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Russia: Was China Aware Of Russia's Plans To Invade Ukraine?

The New York Times echoes an intelligence report according to which Chinese officials asked their Russian counterparts not to invade Ukraine before the end of the Olympics.

Less than 24 hours after the end of the Winter Olympics in Beijing, Vladimir Putin announced that he recognized the independence of the self-proclaimed breakaway republics of Donetsk and Lugansk. Four days later, Russia had already unleashed a triple invasion of Ukraine from the north, east and south.

There were many rumors that senior Chinese officials, before the start of the Games, had asked their Russian colleagues not to provoke any military conflict in Ukraine during the Olympics. From Moscow, officially, they denied those rumors. From Beijing, they kept silent.

On February 4, a few hours before the opening ceremony of the Olympic Games, Vladimir Putin and Xi Jinping had a long talk in Beijing, from which came a surprising joint statement that put words to the increasingly solid union "without limits". between China and Russia. The name of Ukraine was not mentioned in the letter. If Xi's support for Putin was reflected in his demand that NATO curb its expansion in Eastern Europe.

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After Moscow attacked Ukraine, much has been said about whether the Chinese president really knew of Putin's intentions. Some analysts believe that Beijing was aware of all Moscow's plans. Others are more in favor of the theory that China was also caught by surprise by the Russian invasion.

The latest information in this regard, which would confirm the rumors that were circulating in Beijing during the Games, has been published by the New York Times based on an intelligence report: high-ranking Chinese officials asked their Russian counterparts in early February not to invade Ukraine before the end of the Olympics. In other words, Beijing was aware of Putin's final intentions.

The intelligence report (from a Western agency, but confirmed with White House sources) indicates that Chinese officials had some level of knowledge about Russia's plans or intentions to invade Ukraine before Russian President Vladimir Putin launched the operation last week. "The claims mentioned in the reports are baseless speculations and are intended to blame and smear China," Liu Pengyu, spokesman for the Chinese embassy in Washington, said on Thursday.

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The New York Times also reported a few days ago that US officials had asked China to help stop the war in Ukraine by sharing intelligence on Russia's troop buildup, but that their Chinese counterparts rejected that information, even passing it on to Moscow. There have been several media, both from Washington and Beijing, which have assured that the advisers that Xi Jinping listens to dismissed the risks of an invasion because they did not believe that Putin would start a war.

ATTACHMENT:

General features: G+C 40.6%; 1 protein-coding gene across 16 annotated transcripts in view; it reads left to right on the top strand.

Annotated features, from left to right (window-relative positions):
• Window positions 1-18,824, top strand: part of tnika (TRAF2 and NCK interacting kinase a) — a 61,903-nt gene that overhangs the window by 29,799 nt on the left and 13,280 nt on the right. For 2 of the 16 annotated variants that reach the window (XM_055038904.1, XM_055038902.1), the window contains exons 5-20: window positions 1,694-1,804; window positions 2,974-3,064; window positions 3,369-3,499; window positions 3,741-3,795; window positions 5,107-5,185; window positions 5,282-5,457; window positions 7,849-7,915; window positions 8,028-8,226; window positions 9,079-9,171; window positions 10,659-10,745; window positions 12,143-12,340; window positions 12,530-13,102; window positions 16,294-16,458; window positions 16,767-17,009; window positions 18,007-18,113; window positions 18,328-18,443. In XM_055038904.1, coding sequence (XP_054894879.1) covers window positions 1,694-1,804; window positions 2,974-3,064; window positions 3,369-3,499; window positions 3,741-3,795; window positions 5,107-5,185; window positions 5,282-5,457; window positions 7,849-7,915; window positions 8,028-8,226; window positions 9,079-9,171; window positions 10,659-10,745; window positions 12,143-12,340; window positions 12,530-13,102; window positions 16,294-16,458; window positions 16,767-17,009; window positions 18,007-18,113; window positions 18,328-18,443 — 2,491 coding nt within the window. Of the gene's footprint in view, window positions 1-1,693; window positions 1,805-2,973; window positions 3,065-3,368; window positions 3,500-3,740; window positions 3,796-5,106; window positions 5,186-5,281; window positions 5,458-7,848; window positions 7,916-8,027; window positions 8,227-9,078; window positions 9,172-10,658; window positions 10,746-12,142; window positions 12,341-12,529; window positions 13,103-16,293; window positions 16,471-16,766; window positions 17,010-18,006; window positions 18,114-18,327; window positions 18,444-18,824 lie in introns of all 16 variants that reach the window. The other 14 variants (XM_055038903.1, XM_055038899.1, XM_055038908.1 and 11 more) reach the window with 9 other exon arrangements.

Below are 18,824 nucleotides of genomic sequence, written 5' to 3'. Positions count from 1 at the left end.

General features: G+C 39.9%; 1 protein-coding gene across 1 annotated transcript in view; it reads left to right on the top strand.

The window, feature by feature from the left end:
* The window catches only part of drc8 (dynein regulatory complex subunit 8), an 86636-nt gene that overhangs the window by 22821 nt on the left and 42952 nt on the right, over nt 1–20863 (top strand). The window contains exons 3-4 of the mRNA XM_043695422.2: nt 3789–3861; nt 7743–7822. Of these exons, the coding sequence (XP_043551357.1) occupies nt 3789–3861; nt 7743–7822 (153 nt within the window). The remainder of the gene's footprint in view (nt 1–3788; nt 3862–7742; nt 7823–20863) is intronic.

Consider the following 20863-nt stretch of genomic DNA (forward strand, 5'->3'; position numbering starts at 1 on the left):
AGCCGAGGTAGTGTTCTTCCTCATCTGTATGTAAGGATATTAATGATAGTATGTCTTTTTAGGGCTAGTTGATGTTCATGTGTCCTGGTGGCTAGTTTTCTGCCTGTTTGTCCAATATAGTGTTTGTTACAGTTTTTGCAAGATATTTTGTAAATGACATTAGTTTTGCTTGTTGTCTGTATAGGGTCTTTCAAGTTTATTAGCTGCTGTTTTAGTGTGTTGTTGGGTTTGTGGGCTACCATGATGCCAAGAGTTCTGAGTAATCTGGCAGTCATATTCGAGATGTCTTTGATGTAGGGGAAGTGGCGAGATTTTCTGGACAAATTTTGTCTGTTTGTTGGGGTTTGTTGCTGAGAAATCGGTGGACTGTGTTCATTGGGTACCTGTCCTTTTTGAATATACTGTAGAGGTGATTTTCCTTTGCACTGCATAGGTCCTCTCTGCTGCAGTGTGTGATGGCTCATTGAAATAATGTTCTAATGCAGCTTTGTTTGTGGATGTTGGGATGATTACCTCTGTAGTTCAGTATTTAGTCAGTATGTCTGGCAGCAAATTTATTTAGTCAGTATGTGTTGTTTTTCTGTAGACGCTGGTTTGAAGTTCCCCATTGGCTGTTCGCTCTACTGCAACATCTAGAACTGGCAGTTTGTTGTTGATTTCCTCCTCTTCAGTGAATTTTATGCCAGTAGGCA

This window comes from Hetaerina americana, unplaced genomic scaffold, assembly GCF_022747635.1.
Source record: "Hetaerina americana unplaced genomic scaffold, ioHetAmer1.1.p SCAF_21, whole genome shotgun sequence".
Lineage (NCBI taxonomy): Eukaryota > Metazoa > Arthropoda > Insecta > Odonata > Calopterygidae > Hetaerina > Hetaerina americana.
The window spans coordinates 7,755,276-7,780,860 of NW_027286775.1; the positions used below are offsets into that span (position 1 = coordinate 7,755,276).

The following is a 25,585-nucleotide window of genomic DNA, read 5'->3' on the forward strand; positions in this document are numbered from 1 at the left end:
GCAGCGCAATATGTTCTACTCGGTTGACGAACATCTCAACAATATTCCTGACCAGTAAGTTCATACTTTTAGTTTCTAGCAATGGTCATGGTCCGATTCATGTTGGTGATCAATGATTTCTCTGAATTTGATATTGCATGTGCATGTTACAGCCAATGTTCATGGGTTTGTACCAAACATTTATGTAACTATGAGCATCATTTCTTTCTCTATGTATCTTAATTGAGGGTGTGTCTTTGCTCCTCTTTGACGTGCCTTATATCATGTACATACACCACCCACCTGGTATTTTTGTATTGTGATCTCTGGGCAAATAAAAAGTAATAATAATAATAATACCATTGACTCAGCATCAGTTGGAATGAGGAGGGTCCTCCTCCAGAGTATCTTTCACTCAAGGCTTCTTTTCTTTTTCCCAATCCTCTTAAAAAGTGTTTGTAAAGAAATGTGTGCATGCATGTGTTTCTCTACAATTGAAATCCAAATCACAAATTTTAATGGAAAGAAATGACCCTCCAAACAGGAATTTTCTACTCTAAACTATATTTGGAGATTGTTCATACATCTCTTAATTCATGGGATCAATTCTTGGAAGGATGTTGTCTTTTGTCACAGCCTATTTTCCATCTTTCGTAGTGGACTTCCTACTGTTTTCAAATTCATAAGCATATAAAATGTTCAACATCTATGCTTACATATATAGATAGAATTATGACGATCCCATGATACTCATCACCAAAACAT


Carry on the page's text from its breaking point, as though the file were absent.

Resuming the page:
"China probably failed to predict the war. Even many top Russian intelligence and military officials, as well as many top Russian experts, did not see it coming. Given the deep mistrust of the US, China probably dismissed the information shared by Washington," says Tong Zhao, a member of the Nuclear Policy Program at the think tank Carnegie Endowment for International Peace. Beijing is in a difficult position, caught between Russia and the West. At no time has he shown his direct support for Russia, but neither has he condemned the attack or spoken of an invasion. He is trying to balance the efforts of his growing alliance with Putin and his historic ties to Ukraine. Although, while putting himself in profile, he has already twice abstained from voting on the UN Security Council resolution demanding that Russia stop its attack on Ukraine.


On Tuesday night, Minister Wang Yi had a talk with his Ukrainian counterpart Dmytro Kuleba, urging Kiev to find a solution by negotiating with Moscow. According to the Ukrainian Foreign Ministry, Wang said that China was ready to step up diplomatic efforts to end the war in Ukraine. He expressed Beijing's readiness to do everything possible to end the war as new explosions continue to hit the capital, and reaffirmed China's support for Ukraine's sovereignty and territorial integrity. "We await China's mediation to reach a ceasefire," Kuleba urged.

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"Until now, China has denied that Ukraine has even been invaded and has repeated Russia's euphemisms, such as that it is a special operation. So, to say now that it would negotiate a deal would imply acknowledging that an invasion has taken place, and that is in itself a radical change for China", analyzes for this newspaper Ian Johnson, Pulitzer Prize winner for reporting on the Asian country and senior member of the think tank Council on Foreign Relations, based in New York.

"My feeling is that the Chinese Foreign Ministry's initial reaction was to use common pro-Russian and anti-Western rhetoric, but that the central government had not come to a definitive position. Now, they seem to have realized that they are too close to the Russians, especially when reports of war crimes are circulating. China is trying to position itself as a go-between. Could it be an honest broker? It's hard to say, as China hasn't really played this role before, but the Ukrainians seem to believe it," says Johnson.

As international demands mount for China to try to dissuade its partner Putin from continuing to attack Ukraine, the world's second-largest power faces a dilemma that could overshadow its big legislative session, the only one it holds each year, which begins this Saturday.

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